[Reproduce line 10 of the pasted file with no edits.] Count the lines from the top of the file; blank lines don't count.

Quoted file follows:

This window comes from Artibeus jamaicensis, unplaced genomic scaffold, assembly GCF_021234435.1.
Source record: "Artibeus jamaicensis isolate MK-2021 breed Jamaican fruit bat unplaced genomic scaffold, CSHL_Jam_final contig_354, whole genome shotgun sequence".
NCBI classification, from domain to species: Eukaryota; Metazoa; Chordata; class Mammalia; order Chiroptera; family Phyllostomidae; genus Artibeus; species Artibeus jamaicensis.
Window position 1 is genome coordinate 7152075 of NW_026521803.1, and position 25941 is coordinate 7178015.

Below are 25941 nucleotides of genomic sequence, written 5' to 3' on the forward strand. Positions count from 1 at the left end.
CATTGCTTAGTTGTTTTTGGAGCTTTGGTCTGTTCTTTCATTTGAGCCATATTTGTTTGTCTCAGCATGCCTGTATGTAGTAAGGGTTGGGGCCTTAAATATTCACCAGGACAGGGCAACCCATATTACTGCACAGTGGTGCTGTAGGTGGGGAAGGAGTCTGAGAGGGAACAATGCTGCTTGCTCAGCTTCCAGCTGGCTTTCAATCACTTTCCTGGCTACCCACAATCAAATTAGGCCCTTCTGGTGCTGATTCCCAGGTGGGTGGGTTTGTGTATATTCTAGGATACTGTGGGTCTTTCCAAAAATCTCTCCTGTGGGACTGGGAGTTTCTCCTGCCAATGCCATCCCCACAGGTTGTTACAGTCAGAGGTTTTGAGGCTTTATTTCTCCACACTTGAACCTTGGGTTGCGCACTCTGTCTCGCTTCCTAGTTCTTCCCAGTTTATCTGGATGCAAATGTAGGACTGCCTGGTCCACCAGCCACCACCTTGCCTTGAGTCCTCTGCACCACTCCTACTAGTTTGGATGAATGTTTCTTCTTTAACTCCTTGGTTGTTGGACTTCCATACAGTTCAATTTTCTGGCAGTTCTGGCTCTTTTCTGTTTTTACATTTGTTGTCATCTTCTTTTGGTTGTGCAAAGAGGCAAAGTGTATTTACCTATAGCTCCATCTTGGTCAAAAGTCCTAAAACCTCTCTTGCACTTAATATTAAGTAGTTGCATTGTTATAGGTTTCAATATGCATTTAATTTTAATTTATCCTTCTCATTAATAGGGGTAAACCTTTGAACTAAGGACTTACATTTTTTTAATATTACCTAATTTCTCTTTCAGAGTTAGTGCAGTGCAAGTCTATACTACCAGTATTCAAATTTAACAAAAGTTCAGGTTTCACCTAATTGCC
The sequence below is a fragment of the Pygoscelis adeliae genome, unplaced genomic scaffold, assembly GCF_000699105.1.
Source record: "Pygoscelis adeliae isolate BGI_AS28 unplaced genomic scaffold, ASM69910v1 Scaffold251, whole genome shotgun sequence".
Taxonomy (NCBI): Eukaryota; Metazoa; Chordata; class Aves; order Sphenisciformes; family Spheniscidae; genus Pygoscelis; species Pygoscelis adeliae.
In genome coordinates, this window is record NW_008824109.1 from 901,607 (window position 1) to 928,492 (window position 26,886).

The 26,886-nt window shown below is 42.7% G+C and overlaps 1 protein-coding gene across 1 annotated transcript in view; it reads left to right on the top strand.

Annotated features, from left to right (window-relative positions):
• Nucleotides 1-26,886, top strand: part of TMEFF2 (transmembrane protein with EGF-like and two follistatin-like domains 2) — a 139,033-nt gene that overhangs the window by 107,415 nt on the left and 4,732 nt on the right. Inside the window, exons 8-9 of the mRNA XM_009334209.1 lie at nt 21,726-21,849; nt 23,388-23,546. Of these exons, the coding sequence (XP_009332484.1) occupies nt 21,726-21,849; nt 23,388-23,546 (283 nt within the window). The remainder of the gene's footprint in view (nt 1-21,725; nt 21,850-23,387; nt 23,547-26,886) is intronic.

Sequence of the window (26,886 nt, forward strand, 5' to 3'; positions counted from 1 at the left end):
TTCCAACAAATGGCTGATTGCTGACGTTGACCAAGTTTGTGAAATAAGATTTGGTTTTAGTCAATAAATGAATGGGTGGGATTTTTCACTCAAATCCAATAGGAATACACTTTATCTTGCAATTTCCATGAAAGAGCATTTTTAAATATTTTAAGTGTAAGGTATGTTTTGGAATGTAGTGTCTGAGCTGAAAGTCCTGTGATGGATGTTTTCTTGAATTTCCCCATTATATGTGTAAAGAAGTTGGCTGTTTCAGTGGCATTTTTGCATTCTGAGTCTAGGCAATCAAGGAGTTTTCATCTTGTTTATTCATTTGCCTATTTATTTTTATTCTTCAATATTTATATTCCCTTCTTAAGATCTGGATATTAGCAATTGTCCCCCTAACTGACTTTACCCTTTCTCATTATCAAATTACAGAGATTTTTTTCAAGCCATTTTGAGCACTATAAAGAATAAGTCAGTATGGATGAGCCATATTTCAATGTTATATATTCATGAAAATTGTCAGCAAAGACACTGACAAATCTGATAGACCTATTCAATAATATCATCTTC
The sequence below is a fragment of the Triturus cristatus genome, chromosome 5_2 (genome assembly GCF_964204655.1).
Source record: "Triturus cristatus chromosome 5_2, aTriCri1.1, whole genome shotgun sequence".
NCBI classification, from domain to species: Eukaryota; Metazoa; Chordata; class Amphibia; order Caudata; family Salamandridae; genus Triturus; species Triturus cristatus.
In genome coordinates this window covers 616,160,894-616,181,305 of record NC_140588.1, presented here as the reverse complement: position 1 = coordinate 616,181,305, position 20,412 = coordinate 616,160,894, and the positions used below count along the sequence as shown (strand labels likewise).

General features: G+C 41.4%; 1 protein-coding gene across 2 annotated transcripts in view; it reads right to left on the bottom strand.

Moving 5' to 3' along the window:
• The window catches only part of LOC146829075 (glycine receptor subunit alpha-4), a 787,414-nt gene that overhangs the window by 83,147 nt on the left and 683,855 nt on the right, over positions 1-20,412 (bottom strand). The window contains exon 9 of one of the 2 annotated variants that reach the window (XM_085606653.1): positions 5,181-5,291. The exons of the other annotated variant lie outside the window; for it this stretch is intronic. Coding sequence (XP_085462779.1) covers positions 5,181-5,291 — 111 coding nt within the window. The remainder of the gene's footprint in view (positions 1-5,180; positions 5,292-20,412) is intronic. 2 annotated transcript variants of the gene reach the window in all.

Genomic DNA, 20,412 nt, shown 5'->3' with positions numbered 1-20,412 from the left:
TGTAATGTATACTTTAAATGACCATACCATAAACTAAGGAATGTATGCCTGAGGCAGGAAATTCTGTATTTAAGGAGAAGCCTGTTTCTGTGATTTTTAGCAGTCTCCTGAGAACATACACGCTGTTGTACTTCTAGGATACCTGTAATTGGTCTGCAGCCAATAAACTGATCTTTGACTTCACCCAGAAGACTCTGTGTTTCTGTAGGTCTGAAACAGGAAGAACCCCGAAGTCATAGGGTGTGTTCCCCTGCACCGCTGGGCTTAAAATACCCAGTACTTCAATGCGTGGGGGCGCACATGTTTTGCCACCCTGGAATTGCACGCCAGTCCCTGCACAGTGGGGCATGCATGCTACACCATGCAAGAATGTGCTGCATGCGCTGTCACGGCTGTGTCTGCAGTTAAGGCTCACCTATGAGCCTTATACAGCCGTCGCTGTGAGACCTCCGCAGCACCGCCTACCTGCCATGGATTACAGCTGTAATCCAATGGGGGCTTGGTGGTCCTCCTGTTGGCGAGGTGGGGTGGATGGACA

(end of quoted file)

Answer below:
In genome coordinates, this window is record NW_008824109.1 from 901,607 (window position 1) to 928,492 (window position 26,886).